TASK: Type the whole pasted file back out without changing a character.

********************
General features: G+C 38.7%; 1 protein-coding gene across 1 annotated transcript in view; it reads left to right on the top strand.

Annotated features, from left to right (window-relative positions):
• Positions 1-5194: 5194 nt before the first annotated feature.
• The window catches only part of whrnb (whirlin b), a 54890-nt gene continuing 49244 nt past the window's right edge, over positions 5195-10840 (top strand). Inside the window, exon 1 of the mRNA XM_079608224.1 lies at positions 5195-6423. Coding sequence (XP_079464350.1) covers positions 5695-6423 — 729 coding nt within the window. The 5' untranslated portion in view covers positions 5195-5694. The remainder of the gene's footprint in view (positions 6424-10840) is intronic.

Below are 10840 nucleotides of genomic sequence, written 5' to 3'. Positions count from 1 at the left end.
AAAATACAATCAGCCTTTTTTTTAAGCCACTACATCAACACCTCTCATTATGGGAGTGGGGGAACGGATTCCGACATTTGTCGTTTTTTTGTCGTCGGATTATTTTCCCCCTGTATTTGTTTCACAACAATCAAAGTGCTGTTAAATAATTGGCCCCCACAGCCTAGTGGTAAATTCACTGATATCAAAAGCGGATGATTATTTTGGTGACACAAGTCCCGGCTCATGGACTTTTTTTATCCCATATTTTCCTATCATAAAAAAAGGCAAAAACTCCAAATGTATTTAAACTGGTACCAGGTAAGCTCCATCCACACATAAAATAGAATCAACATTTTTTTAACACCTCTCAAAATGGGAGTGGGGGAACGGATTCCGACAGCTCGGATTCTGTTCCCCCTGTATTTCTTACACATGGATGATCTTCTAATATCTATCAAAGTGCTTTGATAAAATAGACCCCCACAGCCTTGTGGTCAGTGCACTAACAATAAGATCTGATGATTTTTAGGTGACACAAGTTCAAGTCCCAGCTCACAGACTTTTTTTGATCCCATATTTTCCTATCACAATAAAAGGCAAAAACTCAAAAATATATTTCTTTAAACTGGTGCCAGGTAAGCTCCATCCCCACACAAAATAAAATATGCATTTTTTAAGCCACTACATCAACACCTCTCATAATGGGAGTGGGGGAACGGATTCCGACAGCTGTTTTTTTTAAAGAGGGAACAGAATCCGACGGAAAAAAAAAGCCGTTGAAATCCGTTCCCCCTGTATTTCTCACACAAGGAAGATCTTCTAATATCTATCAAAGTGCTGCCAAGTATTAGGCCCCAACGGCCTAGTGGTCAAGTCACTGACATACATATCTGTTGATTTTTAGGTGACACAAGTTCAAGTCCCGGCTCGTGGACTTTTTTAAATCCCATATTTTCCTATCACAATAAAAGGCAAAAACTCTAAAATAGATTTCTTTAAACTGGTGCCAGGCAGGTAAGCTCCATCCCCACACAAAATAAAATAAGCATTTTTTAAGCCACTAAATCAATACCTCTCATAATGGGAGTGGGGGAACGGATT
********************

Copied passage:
General features: G+C 38.7%; 1 protein-coding gene across 1 annotated transcript in view; it reads left to right on the top strand.

Annotated features, from left to right (window-relative positions):
• Positions 1-5194: 5194 nt before the first annotated feature.
• The window catches only part of whrnb (whirlin b), a 54890-nt gene continuing 49244 nt past the window's right edge, over positions 5195-10840 (top strand). Inside the window, exon 1 of the mRNA XM_079608224.1 lies at positions 5195-6423. Coding sequence (XP_079464350.1) covers positions 5695-6423 — 729 coding nt within the window. The 5' untranslated portion in view covers positions 5195-5694. The remainder of the gene's footprint in view (positions 6424-10840) is intronic.

Below are 10840 nucleotides of genomic sequence, written 5' to 3'. Positions count from 1 at the left end.
AAAATACAATCAGCCTTTTTTTTAAGCCACTACATCAACACCTCTCATTATGGGAGTGGGGGAACGGATTCCGACATTTGTCGTTTTTTTGTCGTCGGATTATTTTCCCCCTGTATTTGTTTCACAACAATCAAAGTGCTGTTAAATAATTGGCCCCCACAGCCTAGTGGTAAATTCACTGATATCAAAAGCGGATGATTATTTTGGTGACACAAGTCCCGGCTCATGGACTTTTTTTATCCCATATTTTCCTATCATAAAAAAAGGCAAAAACTCCAAATGTATTTAAACTGGTACCAGGTAAGCTCCATCCACACATAAAATAGAATCAACATTTTTTTAACACCTCTCAAAATGGGAGTGGGGGAACGGATTCCGACAGCTCGGATTCTGTTCCCCCTGTATTTCTTACACATGGATGATCTTCTAATATCTATCAAAGTGCTTTGATAAAATAGACCCCCACAGCCTTGTGGTCAGTGCACTAACAATAAGATCTGATGATTTTTAGGTGACACAAGTTCAAGTCCCAGCTCACAGACTTTTTTTGATCCCATATTTTCCTATCACAATAAAAGGCAAAAACTCAAAAATATATTTCTTTAAACTGGTGCCAGGTAAGCTCCATCCCCACACAAAATAAAATATGCATTTTTTAAGCCACTACATCAACACCTCTCATAATGGGAGTGGGGGAACGGATTCCGACAGCTGTTTTTTTTAAAGAGGGAACAGAATCCGACGGAAAAAAAAAGCCGTTGAAATCCGTTCCCCCTGTATTTCTCACACAAGGAAGATCTTCTAATATCTATCAAAGTGCTGCCAAGTATTAGGCCCCAACGGCCTAGTGGTCAAGTCACTGACATACATATCTGTTGATTTTTAGGTGACACAAGTTCAAGTCCCGGCTCGTGGACTTTTTTAAATCCCATATTTTCCTATCACAATAAAAGGCAAAAACTCTAAAATAGATTTCTTTAAACTGGTGCCAGGCAGGTAAGCTCCATCCCCACACAAAATAAAATAAGCATTTTTTAAGCCACTAAATCAATACCTCTCATAATGGGAGTGGGGGAACGGATT